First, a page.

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It‘s almost as if you think you are the only person on this forum who has ever started an engine. Regardless, I haven’t been disagreeing with you so much in principal as trying to point out that trying to get ED to change anything on this module that doesn’t violate manual limitations is awful tough. Getting them to do it without incontrovertible evidence is a lost cause. Good luck though (again, not sarcasm, more realism is always better in my book).

 

Sorry, that probably came off more condescending than I meant to be.

 

In any case, you're right, but even the most current F-5N NATOPS manual doesn't really go into detail about what the engine start should look like in terms of the rate or magnitude of EGT increase (or any of the other gauges for that matter), other than the minimum and maximum limits.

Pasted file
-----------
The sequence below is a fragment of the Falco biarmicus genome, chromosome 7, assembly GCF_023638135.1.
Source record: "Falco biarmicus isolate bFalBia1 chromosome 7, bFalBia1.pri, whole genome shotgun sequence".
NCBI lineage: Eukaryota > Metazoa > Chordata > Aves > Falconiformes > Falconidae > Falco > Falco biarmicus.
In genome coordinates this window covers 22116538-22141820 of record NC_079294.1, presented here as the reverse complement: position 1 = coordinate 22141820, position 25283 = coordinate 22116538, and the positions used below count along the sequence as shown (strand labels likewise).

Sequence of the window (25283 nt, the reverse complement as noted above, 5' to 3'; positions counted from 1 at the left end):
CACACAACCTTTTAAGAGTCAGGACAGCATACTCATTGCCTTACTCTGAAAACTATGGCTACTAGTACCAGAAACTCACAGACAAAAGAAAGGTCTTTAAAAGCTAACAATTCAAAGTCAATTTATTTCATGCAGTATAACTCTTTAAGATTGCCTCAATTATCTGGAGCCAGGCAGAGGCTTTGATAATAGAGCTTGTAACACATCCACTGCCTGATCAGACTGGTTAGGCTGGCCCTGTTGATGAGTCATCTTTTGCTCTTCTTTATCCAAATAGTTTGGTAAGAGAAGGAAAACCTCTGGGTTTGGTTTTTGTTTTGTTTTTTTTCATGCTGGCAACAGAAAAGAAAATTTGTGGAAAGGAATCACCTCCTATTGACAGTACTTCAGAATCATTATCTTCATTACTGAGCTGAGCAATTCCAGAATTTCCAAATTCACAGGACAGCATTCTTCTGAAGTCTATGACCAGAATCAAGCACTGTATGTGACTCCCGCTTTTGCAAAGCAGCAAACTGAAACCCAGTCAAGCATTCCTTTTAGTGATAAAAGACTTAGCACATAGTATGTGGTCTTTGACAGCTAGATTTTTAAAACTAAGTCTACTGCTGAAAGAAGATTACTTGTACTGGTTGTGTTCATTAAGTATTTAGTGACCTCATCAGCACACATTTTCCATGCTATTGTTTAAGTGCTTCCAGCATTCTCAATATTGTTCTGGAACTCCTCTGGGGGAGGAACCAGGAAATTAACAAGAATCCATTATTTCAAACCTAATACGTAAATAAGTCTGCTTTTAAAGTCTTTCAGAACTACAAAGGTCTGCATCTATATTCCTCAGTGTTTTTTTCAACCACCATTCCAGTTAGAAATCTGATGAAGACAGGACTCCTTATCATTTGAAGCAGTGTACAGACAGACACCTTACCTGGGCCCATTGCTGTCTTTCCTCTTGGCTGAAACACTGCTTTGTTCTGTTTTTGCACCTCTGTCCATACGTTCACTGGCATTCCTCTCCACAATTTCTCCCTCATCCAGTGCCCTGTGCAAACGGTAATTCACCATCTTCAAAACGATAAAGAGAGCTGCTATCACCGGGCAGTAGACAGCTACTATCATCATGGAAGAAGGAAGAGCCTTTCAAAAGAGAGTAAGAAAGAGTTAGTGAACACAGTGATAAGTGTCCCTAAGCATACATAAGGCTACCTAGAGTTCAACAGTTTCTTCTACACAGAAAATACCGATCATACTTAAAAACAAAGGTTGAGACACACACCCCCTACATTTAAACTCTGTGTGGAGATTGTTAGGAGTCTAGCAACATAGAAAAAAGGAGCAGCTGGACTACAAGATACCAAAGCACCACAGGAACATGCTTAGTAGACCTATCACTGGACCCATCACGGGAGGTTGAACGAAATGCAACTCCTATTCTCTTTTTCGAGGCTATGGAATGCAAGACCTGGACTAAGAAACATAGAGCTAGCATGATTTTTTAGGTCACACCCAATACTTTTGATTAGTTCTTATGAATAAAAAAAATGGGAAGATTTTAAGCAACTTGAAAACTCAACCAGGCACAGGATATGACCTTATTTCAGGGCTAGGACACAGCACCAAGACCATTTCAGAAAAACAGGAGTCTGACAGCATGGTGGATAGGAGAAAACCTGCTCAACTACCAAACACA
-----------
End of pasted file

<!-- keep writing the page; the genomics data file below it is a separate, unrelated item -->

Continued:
Short of reaching out to that F-5N pilot I mentioned in my first reply to this thread, this is really the best I can do. Even if the T-38 and the F-5's engines are not the exact same, I'm hoping someone up at ED realizes that the F-5's shouldn't act that differently.

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Can you ask your F-5N friend to shoot this video and put it to rest?

Or at least give his comments (I doubt a RL pilot/operator comments would serve any purpose seeing how they have been routinely dismissed in the past...but worth a shot).

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Nevertheless an idle EGT of 200°C is very unrealistic for any jet engine.

 

As Chuck_Henry wrote (can be easily verified by various F-5 cockpit videos), the idle EGT should be well above 400°C.

 

I agree though I can't find the "various F-5 cockpit videos" you cite.

 

There is a 1961 J85-5 evaluation chart which shows EGT's near 215°C but it looks "off" (perhaps because it's taken at M0.9 @ 40,000 ft ?)